Cow was the first animal whose milk was used for drinking. Thus the concept of 'Gao Mata' (Mother cow) started in the Indus plains.
It is the vitality of the Indus valley civilization that Arnold Toynbee writes "One glance at history from the Indus basin told me more than 50 years of my studies".

The world-known historian termed this region as "the roundabout of history" because of its perpetual interaction and dialogue with Central Asian, Middle Eastern and European civilizations.
The region remains a melting-pot of different beliefs and cultures. This is a region where cultures converge and civilizations synchronize.

COTTON CULTIVATION: Like thousands of years back, country's major exports remain textile and clothing, bringing 75 per cent of foreign exchange. Sindhi-Seraiki farmers remain very good cotton growers.
SPINNING-WHEEL: Though textile mills have replaced most of the Charkha-based fabric making, but it is still in use in rural Sindh.
The spinning-wheel has special place in Sindhi-Seraiki folklore and poetry. It is symbol of empowerment and emancipation.

Sachal Saeen has special prayers for Charkha-running women because they were doing very important work of fabric-making.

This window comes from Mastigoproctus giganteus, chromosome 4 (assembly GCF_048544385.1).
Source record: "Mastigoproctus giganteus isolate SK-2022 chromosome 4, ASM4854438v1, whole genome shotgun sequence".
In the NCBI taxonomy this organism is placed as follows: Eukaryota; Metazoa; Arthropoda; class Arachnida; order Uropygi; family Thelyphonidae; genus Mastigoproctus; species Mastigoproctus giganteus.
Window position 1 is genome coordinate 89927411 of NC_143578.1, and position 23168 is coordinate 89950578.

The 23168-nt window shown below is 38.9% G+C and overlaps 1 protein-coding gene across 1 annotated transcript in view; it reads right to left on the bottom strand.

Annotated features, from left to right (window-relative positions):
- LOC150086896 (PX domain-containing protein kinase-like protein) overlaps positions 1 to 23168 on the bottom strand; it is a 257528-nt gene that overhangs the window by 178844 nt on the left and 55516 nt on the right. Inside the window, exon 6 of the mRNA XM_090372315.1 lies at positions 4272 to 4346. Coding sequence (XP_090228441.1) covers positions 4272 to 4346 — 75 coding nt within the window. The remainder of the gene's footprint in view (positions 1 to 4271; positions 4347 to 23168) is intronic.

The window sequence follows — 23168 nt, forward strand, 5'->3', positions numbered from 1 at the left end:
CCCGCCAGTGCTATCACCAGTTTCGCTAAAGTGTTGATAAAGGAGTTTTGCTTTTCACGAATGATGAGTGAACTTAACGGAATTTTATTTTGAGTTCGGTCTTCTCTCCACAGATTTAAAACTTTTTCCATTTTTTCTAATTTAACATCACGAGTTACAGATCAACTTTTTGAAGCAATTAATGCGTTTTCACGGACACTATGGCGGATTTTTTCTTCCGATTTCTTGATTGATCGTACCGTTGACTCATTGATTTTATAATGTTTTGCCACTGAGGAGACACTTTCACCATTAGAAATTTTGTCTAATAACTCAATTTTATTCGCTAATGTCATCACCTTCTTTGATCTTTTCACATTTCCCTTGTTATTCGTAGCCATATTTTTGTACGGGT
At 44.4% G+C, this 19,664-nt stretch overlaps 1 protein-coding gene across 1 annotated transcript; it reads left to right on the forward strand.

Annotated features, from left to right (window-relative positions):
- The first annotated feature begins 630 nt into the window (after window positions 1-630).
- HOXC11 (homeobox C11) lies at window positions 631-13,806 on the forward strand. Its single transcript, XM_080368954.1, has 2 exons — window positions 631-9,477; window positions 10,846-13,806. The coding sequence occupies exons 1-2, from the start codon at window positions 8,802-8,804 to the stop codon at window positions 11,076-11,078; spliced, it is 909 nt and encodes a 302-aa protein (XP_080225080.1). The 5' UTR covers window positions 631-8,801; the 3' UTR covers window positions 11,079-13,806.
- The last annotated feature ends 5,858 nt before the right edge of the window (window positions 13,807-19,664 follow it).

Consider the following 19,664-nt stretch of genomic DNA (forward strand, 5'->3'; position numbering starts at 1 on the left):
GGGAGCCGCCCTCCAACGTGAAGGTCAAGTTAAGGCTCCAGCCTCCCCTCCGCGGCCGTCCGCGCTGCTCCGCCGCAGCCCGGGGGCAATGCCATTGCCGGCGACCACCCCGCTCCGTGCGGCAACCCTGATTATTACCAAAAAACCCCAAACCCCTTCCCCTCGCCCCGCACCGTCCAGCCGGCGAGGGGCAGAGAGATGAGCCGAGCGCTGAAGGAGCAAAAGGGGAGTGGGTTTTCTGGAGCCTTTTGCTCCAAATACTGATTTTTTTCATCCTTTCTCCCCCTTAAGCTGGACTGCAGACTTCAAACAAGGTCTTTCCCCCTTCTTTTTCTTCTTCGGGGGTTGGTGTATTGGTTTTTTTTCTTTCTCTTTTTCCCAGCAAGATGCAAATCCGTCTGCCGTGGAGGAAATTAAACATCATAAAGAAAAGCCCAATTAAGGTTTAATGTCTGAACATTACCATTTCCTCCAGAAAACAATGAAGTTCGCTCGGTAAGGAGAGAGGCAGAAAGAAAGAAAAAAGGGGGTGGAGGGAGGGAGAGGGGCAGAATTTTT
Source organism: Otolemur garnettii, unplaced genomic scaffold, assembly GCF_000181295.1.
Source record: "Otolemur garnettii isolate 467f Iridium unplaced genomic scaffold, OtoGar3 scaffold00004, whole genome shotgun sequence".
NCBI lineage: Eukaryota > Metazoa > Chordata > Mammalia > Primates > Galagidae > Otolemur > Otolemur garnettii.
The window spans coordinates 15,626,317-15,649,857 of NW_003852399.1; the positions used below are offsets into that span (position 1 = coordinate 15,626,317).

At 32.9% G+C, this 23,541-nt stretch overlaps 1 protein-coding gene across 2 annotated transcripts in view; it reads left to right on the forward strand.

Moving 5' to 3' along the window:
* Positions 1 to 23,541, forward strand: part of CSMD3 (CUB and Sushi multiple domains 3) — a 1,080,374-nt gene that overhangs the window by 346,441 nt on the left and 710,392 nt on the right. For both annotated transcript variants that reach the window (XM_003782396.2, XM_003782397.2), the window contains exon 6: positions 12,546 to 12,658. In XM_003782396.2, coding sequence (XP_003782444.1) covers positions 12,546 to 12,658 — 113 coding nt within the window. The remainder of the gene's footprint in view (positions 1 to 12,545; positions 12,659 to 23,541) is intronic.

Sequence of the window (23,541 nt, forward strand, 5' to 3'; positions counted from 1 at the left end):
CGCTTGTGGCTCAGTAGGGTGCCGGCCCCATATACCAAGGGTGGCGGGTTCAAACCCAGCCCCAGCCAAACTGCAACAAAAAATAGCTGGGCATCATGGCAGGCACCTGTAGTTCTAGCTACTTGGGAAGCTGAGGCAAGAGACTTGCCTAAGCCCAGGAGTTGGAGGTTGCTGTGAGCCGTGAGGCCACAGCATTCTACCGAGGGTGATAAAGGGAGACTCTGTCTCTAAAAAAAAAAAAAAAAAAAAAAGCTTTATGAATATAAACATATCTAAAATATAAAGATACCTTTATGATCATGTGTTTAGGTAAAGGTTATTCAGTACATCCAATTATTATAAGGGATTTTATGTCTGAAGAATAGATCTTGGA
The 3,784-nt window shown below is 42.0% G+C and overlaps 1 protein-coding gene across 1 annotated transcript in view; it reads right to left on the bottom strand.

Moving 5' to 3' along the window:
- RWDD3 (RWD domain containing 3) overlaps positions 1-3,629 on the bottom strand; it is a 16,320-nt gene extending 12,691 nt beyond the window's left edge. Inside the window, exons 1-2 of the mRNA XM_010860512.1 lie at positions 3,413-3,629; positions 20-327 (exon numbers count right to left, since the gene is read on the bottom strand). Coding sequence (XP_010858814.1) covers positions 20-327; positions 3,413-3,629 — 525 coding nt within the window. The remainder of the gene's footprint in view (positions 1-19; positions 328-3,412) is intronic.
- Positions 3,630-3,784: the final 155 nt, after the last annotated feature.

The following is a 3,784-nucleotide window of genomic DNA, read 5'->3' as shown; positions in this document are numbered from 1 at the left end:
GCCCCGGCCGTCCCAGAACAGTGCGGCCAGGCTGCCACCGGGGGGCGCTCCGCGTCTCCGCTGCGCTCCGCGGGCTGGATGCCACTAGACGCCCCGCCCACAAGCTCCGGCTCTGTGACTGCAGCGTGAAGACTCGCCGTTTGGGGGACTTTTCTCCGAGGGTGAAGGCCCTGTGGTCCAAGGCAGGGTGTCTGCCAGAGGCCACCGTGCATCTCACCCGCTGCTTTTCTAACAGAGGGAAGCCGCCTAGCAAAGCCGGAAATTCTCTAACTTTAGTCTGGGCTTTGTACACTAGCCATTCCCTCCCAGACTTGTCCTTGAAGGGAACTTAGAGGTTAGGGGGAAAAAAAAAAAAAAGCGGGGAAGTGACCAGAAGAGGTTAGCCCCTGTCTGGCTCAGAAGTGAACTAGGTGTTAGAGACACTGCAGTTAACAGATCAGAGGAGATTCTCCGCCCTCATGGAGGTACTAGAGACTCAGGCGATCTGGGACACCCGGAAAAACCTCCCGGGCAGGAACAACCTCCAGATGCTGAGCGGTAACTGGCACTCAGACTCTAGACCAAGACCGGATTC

FLOATING HABITATION: Still there are thousands of fishermen who live on floating houses (houseboats) on the Manchhar Lake like their forefathers thousand of years back. Fishermen still use eco-friendly way of catching birds with birds.
BANGLES: Thari women in Sindh and Kutchi and Rajasthani women in India still wear bangles that cover whole of the arm like we can see bangles on the arm of dancing girl.
AJRAK: Sindhi and Seraiki men wear Ajrak like the priest king found from Moenjodaro.
BULL-CART: There is use of bull-cart in Sindh.

Trade and Commerce

There was a significant enterprising community that exported the Sindh made products the world over.
"Just as American culture is currently exported along with goods and media, so too were the seals, pottery style, script of the Indus valley spread among the local settlements," says Indian historian Shanti Menon.
"The mercantile vessels navigating through the Indus River right from the Himalayan foothills destined to the southern seas as far as Oman, Bahrain, and Babylonia during the heyday of the civilization.
This international trade was the main cause of expansion, integrity and affluence of the civilization" says former director of the Moenjodaro Conservation Cell, Hakim Ali Shah.


Whatever language we have from Sindhu-Sarasvati sites is permanent documents inscribed on seals which might be government seals, codes and treaties.
There were about 30 letters in the Indus alphabet. More than eight words than English.
There are different figures about total Indus scrip words but if compiled the Indus script dictionary could be more than 400 words.
Linguists are of the view that the Indo-Aryan languages (Hindustani [Urdu and Hindi], Sindhi-Seraiki, Punjabi, Gujarati and Bengali) and the Dravidian languages (Tamil, Telgo, Kannada and Malayalam) may have originated from the common lingua franca spoken by people in the Indus and Sarasvati river valleys.

No comments: